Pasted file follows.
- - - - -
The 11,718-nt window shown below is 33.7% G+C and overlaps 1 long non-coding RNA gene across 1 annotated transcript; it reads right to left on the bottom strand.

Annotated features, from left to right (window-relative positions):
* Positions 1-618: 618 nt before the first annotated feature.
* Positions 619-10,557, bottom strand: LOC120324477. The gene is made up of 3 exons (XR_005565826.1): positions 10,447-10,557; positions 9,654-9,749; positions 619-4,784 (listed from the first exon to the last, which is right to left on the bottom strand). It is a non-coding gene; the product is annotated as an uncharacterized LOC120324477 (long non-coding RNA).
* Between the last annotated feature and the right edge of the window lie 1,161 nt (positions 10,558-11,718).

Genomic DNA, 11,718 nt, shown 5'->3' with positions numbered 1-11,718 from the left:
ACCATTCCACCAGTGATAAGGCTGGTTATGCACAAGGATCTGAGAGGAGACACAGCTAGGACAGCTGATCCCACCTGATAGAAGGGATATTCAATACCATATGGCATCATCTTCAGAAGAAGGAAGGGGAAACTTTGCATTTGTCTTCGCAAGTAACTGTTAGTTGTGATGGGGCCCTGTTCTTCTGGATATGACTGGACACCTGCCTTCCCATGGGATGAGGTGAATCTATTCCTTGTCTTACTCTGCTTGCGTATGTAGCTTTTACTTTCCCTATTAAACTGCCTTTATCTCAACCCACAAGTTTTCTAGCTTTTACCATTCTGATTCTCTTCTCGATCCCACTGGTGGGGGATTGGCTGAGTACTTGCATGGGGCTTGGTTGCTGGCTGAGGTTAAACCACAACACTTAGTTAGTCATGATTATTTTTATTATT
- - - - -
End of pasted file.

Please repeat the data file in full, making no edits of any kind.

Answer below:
The 11,718-nt window shown below is 33.7% G+C and overlaps 1 long non-coding RNA gene across 1 annotated transcript; it reads right to left on the bottom strand.

Annotated features, from left to right (window-relative positions):
* Positions 1-618: 618 nt before the first annotated feature.
* Positions 619-10,557, bottom strand: LOC120324477. The gene is made up of 3 exons (XR_005565826.1): positions 10,447-10,557; positions 9,654-9,749; positions 619-4,784 (listed from the first exon to the last, which is right to left on the bottom strand). It is a non-coding gene; the product is annotated as an uncharacterized LOC120324477 (long non-coding RNA).
* Between the last annotated feature and the right edge of the window lie 1,161 nt (positions 10,558-11,718).

Genomic DNA, 11,718 nt, shown 5'->3' with positions numbered 1-11,718 from the left:
ACCATTCCACCAGTGATAAGGCTGGTTATGCACAAGGATCTGAGAGGAGACACAGCTAGGACAGCTGATCCCACCTGATAGAAGGGATATTCAATACCATATGGCATCATCTTCAGAAGAAGGAAGGGGAAACTTTGCATTTGTCTTCGCAAGTAACTGTTAGTTGTGATGGGGCCCTGTTCTTCTGGATATGACTGGACACCTGCCTTCCCATGGGATGAGGTGAATCTATTCCTTGTCTTACTCTGCTTGCGTATGTAGCTTTTACTTTCCCTATTAAACTGCCTTTATCTCAACCCACAAGTTTTCTAGCTTTTACCATTCTGATTCTCTTCTCGATCCCACTGGTGGGGGATTGGCTGAGTACTTGCATGGGGCTTGGTTGCTGGCTGAGGTTAAACCACAACACTTAGTTAGTCATGATTATTTTTATTATT